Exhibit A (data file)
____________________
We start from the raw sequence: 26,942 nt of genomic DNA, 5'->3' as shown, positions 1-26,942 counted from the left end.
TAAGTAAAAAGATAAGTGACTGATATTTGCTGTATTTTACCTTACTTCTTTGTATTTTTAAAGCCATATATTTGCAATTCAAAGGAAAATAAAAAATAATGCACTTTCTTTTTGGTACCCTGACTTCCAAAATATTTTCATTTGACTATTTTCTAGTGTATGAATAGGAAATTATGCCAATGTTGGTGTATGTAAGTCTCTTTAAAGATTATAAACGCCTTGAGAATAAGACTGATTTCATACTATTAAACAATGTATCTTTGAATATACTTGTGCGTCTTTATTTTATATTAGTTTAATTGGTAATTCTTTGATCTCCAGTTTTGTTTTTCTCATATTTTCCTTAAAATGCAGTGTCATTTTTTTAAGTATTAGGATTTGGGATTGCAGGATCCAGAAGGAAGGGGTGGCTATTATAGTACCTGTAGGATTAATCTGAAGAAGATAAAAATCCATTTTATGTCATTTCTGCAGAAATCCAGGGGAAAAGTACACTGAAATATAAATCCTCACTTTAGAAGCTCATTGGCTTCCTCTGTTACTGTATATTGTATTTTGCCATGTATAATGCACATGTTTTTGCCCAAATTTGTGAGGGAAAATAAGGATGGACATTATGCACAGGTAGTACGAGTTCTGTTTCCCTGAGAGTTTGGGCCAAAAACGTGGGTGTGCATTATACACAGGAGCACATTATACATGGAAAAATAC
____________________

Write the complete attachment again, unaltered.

We start from the raw sequence: 26,942 nt of genomic DNA, 5'->3' as shown, positions 1-26,942 counted from the left end.
TAAGTAAAAAGATAAGTGACTGATATTTGCTGTATTTTACCTTACTTCTTTGTATTTTTAAAGCCATATATTTGCAATTCAAAGGAAAATAAAAAATAATGCACTTTCTTTTTGGTACCCTGACTTCCAAAATATTTTCATTTGACTATTTTCTAGTGTATGAATAGGAAATTATGCCAATGTTGGTGTATGTAAGTCTCTTTAAAGATTATAAACGCCTTGAGAATAAGACTGATTTCATACTATTAAACAATGTATCTTTGAATATACTTGTGCGTCTTTATTTTATATTAGTTTAATTGGTAATTCTTTGATCTCCAGTTTTGTTTTTCTCATATTTTCCTTAAAATGCAGTGTCATTTTTTTAAGTATTAGGATTTGGGATTGCAGGATCCAGAAGGAAGGGGTGGCTATTATAGTACCTGTAGGATTAATCTGAAGAAGATAAAAATCCATTTTATGTCATTTCTGCAGAAATCCAGGGGAAAAGTACACTGAAATATAAATCCTCACTTTAGAAGCTCATTGGCTTCCTCTGTTACTGTATATTGTATTTTGCCATGTATAATGCACATGTTTTTGCCCAAATTTGTGAGGGAAAATAAGGATGGACATTATGCACAGGTAGTACGAGTTCTGTTTCCCTGAGAGTTTGGGCCAAAAACGTGGGTGTGCATTATACACAGGAGCACATTATACATGGAAAAATAC